Reaction Choice. In aspartate aminotransferase, the Cα-H bond is most nearly perpendicular to the π-orbital system and is cleaved. In serine hydroxymethyltransferase, a small rotation about the N-Cα bond places the Cα-Cβ (more...)

23.3.4. Serine and Threonine Can Be Directly Deaminated

Although the nitrogen atoms of most amino acids are transferred to α-ketoglutarate before removal, the α-amino groups of serine and threonine can be directly converted into NH4+. These direct deaminations are catalyzed by serine dehydratase and threonine dehydratase, in which PLP is the prosthetic group.

Image ch23e7.jpg
Image ch23e8.jpg
Image ch23fu11.jpg

These enzymes are called dehydratases because dehydration precedes deamination. Serine loses a hydrogen ion from its α-carbon atom and a hydroxide ion group from its β-carbon atom to yield aminoacrylate. This unstable compound reacts with H2O to give pyruvate and NH4+. Thus, the presence of a hydroxyl group attached to the β-carbon atom in each of these amino acids permits the direct deamination.

23.3.5. Peripheral Tissues Transport Nitrogen to the Liver

Most amino acid degradation takes place in tissues other than the liver. For instance, muscle uses amino acids as a source of fuel during prolonged exercise and fasting. How is the nitrogen processed in these other tissues? As in the liver, the first step is the removal of the nitrogen from the amino acid. However, muscle lacks the enzymes of the urea cycle, so the nitrogen must be released in a form that can be absorbed by the liver and converted into urea.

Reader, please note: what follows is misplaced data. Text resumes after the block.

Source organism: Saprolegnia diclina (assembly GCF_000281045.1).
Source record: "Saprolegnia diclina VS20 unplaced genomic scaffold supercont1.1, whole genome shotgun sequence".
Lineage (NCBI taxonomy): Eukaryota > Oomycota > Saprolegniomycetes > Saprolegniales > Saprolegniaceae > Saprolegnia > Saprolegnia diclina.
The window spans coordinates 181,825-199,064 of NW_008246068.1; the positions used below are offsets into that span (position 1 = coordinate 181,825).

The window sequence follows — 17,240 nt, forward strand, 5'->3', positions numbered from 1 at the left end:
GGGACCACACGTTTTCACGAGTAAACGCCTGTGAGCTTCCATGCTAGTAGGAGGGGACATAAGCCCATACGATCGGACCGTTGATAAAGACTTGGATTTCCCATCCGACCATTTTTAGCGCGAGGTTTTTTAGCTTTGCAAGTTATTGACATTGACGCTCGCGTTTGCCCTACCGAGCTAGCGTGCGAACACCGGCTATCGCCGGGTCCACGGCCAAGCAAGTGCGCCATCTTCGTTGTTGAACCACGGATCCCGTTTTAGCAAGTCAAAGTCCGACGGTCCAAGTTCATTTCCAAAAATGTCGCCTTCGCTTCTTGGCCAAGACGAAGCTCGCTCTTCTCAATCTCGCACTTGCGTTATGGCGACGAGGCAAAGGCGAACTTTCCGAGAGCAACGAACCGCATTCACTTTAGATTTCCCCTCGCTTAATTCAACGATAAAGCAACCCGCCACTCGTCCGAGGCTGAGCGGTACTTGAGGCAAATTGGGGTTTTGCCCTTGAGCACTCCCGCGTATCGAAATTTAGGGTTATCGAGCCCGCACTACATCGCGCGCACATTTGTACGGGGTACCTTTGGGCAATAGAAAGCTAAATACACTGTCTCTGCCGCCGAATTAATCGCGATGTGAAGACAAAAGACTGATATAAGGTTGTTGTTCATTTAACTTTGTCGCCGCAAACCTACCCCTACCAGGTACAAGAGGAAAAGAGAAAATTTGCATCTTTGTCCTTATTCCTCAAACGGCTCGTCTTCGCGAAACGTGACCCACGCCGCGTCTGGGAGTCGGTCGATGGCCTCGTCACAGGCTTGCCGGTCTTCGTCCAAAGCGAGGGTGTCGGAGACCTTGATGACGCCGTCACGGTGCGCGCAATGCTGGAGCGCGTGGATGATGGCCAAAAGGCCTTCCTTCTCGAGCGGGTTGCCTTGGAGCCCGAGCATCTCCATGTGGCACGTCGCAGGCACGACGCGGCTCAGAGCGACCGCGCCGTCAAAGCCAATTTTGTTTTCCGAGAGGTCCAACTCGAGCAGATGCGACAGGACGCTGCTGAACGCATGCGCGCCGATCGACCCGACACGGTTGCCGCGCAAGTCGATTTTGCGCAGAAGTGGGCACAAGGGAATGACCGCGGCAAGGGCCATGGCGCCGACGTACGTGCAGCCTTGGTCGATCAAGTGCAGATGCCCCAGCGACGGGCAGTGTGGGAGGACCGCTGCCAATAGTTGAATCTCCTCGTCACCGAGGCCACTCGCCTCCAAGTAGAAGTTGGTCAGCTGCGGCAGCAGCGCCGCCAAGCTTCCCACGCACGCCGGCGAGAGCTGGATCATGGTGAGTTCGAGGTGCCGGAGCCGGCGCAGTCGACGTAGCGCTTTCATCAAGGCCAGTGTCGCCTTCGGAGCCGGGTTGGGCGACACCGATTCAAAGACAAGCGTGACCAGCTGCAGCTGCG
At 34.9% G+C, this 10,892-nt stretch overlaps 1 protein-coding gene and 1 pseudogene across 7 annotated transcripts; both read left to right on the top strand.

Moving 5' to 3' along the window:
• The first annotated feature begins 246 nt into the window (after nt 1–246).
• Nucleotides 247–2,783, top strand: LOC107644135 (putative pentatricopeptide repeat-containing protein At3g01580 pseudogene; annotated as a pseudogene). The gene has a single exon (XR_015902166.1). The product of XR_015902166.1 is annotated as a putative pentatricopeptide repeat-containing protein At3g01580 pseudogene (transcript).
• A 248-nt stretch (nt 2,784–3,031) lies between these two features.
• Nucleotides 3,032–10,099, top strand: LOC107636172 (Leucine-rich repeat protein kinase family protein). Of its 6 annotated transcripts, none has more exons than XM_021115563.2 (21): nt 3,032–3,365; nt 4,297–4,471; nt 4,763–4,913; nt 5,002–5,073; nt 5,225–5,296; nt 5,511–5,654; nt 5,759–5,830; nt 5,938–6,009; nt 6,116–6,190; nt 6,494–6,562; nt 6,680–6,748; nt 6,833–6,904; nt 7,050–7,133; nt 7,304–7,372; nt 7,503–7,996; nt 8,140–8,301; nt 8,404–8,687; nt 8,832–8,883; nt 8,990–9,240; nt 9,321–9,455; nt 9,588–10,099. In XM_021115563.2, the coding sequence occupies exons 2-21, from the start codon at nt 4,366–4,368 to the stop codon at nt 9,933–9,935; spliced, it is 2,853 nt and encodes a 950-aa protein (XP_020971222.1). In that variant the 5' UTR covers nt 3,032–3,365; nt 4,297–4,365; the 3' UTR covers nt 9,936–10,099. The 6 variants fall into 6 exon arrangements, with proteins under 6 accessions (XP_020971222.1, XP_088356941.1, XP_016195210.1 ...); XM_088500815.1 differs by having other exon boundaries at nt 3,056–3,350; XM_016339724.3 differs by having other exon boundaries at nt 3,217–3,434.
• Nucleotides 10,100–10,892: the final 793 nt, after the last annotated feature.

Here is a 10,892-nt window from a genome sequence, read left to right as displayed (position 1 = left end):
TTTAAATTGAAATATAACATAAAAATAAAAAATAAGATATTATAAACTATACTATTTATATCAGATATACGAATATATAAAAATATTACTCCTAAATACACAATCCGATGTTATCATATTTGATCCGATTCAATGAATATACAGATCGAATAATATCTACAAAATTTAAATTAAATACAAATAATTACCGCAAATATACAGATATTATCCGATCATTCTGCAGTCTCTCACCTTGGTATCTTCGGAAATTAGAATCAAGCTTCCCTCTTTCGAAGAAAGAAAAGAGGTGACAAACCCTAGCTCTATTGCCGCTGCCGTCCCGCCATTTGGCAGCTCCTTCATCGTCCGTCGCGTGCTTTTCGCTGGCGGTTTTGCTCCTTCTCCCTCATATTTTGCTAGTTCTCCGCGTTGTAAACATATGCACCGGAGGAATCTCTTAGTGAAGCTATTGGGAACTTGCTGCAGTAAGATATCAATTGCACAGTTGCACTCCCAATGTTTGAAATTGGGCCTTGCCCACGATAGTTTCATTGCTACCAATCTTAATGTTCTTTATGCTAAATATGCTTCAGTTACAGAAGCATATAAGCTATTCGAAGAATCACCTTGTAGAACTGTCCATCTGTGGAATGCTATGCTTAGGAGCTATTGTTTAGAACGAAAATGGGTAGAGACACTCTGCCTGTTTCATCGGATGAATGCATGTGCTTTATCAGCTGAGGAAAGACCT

Nitrogen is transported from muscle to the liver in two principal transport forms. Glutamate is formed by transamination reactions, but the nitrogen is then transferred to pyruvate to form alanine, which is released into the blood (Figure 23.15). The liver takes up the alanine and converts it back into pyruvate by transamination. The pyruvate can be used for gluconeogenesis and the amino group eventually appears as urea. This transport is referred to as the alanine cycle. It is reminiscent of the Cori cycle discussed earlier (Section 16.4.2) and again illustrates the ability of the muscle to shift some of its metabolic burden to the liver.

Figure 23.15. The Alanine Cycle.

Figure 23.15

The Alanine Cycle. Glutamate in muscle is transaminated to alanine, which is released into the bloodstream. In the liver, alanine is taken up and converted into pyruvate for subsequent metabolism.

Nitrogen can also be transported as glutamine. Glutamine synthetase (Section 24.1.2) catalyzes the synthesis of glutamine from glutamate and NH4+ in an ATP-dependent reaction:

Image ch23e9.jpg

The nitrogens of glutamine can be converted into urea in the liver.

By agreement with the publisher, this book is accessible by the search feature, but cannot be browsed.

Copyright © 2002, W. H. Freeman and Company.
Bookshelf ID: NBK22475